In 2008, at the height of the global recession, Hyundai Motor Company, like all other auto companies, was reeling from the sharp drop-off in vehicle sales. Fearful of losing their jobs and dismayed by the sudden plunge in the value of their homes, consumers were in no mood to consider big-ticket purchases that would take years to pay off. Most auto companies took on a defensive mind-set, reacting to the economic crisis by curtailing production and reducing future growth plans; some even filed for Chapter 11 bankruptcy protection. Hyundai, however, had a different idea. After a probing analysis of what was motivating potential customers and what was holding them back, the automaker’s management team came up with a program called Hyundai Assurance, which had a simple, compelling pitch: Buy a car from us and if you lose your job, we will buy it back with no negative effects on your credit score. Within weeks of developing the idea, Hyundai had an ad ready to broadcast during an NFL championship game — and with that, the program took off. With a singular bit of creativity, Hyundai had demonstrated to potential customers that it had enough confidence, in spite of the uncertain economy, to offer consumers a hedge against hazard. Rather than succumbing to the recession, said John Krafcik, former Hyundai Motor America chief and currently CEO of Google’s self-driving car program, Hyundai “leaned into market anxiety.” Hyundai was able to navigate this difficult period because it confronted risk in a unique way. Rather than merely managing the risk of losing business in a downturn by reducing inventory, idling production lines, and laying off workers, the automaker designed a sales strategy that took direct aim at the volatility that risk produces. We call this strategy the uncertainty advantage. It’s an approach in which corporate leaders leverage disruptive change by making targeted, bold moves toward new market opportunities. Many companies confront risk with a tactical framework based on mitigating and managing the potential consequences (as in the common expression of passivity, “We’ll manage”), but that approach might build bigger protective walls without guarding against the greatest risks...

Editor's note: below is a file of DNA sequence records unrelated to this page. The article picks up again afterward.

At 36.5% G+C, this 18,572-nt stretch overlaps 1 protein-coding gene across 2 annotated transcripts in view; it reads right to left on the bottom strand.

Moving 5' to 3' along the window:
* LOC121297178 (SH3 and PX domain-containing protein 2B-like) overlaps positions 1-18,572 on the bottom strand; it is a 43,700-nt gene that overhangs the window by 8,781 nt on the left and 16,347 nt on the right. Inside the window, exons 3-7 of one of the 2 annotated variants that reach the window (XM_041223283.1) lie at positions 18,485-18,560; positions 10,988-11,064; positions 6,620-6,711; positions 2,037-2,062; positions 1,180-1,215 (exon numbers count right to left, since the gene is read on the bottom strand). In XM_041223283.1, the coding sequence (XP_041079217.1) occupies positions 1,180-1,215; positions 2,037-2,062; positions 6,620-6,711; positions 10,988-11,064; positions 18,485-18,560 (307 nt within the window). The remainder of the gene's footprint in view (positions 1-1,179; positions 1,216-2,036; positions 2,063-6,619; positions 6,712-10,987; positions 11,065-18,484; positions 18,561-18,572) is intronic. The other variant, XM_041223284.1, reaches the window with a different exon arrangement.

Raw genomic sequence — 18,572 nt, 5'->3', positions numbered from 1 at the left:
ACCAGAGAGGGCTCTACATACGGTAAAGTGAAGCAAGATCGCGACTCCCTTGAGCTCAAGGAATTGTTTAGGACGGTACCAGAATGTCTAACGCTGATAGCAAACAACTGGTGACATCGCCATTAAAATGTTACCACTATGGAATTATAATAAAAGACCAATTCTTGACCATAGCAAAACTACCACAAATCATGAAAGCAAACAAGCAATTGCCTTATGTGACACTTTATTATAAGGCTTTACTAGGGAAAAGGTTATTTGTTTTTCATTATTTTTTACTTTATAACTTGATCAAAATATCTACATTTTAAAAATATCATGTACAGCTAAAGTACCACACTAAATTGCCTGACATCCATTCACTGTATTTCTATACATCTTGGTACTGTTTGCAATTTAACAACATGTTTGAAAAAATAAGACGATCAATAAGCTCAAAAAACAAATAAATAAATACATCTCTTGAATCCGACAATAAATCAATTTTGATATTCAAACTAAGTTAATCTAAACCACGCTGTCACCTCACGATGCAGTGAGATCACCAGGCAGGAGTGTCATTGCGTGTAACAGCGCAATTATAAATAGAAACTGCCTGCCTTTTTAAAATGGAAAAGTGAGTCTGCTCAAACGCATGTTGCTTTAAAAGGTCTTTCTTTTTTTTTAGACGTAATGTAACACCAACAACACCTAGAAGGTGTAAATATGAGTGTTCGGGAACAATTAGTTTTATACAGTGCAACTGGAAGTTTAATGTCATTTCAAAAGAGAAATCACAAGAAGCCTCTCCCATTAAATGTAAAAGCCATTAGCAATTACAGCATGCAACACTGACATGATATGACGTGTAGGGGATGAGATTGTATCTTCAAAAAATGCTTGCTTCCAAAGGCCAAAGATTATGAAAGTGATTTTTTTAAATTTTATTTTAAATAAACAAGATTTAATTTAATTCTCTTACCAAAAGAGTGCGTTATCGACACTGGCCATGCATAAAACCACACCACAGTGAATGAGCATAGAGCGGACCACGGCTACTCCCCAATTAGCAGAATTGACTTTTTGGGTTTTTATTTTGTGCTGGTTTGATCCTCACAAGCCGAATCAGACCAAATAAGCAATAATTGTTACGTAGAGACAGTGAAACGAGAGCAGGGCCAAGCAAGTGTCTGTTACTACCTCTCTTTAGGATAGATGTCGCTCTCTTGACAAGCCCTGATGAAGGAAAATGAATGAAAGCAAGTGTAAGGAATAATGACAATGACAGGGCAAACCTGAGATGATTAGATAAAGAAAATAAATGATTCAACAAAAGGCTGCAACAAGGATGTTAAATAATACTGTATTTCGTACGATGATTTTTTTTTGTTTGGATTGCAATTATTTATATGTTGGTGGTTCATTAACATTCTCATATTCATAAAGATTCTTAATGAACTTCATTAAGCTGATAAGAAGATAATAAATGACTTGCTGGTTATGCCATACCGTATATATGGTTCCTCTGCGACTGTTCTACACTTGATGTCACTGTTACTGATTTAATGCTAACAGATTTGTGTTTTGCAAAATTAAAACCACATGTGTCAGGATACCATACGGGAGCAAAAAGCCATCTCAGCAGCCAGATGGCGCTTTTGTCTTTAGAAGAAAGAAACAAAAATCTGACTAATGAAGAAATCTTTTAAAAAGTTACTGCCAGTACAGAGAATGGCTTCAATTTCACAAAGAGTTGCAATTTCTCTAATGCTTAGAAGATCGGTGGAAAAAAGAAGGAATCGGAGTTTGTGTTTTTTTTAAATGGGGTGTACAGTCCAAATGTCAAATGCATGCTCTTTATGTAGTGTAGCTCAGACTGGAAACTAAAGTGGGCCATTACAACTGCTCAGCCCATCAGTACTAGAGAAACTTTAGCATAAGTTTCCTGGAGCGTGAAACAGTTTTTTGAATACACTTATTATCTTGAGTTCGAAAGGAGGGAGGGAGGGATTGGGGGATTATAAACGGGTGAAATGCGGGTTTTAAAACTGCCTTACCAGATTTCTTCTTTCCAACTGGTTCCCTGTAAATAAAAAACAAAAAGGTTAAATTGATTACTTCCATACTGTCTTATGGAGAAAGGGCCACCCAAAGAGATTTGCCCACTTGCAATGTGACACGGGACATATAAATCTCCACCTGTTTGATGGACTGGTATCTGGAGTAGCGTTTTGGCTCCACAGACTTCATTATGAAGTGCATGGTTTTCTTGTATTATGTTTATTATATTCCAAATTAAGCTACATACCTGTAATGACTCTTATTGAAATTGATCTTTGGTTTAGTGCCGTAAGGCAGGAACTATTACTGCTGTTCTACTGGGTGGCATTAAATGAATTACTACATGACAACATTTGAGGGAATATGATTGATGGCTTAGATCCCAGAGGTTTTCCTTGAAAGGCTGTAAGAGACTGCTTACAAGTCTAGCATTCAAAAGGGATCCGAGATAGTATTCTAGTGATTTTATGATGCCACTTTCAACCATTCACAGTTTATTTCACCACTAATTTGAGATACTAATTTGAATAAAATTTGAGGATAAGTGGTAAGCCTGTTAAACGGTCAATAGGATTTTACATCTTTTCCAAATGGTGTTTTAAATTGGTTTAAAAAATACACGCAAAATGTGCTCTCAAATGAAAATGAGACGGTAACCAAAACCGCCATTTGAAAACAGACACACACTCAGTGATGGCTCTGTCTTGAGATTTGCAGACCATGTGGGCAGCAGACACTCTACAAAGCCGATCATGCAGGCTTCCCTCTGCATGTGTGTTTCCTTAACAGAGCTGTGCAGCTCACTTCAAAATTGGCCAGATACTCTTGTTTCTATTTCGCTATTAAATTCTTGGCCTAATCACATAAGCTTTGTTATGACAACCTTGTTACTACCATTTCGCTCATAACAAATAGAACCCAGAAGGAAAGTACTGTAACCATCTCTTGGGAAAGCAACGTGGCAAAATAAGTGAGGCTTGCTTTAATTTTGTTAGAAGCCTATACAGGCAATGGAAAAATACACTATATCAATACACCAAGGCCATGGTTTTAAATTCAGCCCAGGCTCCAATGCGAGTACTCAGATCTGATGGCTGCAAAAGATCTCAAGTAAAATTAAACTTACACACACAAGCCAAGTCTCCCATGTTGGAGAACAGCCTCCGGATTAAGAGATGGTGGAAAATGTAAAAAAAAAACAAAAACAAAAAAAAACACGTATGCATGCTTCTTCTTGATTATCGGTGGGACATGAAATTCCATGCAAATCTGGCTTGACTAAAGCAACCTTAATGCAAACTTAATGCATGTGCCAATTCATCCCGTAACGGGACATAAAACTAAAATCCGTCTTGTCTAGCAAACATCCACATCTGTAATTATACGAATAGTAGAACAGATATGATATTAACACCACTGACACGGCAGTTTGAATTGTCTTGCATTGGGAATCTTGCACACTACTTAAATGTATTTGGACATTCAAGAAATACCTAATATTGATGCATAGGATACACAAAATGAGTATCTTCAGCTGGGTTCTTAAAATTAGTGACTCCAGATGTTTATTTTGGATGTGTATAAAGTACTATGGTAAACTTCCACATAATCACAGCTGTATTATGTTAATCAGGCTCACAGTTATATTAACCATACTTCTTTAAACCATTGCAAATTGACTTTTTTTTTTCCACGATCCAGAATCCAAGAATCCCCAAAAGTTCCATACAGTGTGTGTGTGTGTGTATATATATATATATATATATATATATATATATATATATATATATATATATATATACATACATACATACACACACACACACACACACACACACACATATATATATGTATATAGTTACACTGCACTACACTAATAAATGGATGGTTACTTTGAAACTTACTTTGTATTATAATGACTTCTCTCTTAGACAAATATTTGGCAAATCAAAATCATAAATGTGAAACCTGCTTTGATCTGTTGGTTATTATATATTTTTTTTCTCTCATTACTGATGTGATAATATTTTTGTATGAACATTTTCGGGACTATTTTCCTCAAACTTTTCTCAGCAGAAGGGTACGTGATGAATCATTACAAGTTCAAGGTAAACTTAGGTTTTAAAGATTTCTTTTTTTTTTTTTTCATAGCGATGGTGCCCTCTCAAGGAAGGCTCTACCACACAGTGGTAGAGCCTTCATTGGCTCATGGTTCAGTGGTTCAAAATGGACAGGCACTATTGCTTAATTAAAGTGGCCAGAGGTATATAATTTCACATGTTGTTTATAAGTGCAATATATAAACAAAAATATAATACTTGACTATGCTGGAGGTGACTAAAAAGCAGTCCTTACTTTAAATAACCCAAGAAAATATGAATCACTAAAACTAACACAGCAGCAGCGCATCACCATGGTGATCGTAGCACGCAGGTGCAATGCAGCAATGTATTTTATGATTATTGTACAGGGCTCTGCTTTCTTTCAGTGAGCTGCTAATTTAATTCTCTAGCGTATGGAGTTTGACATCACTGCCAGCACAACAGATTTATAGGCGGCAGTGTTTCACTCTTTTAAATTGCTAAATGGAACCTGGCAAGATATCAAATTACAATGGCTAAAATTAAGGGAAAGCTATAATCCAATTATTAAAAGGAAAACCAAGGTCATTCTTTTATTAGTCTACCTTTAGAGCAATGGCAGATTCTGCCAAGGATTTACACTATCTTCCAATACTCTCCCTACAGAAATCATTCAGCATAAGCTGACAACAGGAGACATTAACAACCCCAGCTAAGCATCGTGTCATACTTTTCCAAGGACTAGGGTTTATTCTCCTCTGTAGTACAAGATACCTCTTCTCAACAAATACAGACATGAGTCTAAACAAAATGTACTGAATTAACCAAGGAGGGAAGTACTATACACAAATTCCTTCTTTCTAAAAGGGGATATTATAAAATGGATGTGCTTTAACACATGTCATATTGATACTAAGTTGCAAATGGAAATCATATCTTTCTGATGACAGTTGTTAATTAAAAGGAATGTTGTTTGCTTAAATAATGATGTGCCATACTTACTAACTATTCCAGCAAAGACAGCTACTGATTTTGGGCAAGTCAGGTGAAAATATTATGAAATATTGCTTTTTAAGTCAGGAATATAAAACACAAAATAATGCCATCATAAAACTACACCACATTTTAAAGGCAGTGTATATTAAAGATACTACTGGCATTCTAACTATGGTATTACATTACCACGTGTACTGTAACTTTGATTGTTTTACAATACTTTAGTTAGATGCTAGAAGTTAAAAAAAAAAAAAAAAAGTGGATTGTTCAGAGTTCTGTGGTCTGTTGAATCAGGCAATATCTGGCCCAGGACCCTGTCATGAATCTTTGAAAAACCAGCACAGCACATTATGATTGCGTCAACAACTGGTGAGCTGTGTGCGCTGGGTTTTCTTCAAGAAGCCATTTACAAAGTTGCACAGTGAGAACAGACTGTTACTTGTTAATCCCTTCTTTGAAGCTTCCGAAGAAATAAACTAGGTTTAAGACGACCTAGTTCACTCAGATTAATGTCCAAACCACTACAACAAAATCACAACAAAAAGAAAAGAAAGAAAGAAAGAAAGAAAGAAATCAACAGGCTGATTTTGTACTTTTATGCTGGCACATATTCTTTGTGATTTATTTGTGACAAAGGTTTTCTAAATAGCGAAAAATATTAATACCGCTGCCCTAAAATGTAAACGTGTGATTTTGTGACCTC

growth strategy

Turn a Growth Bump into a Boon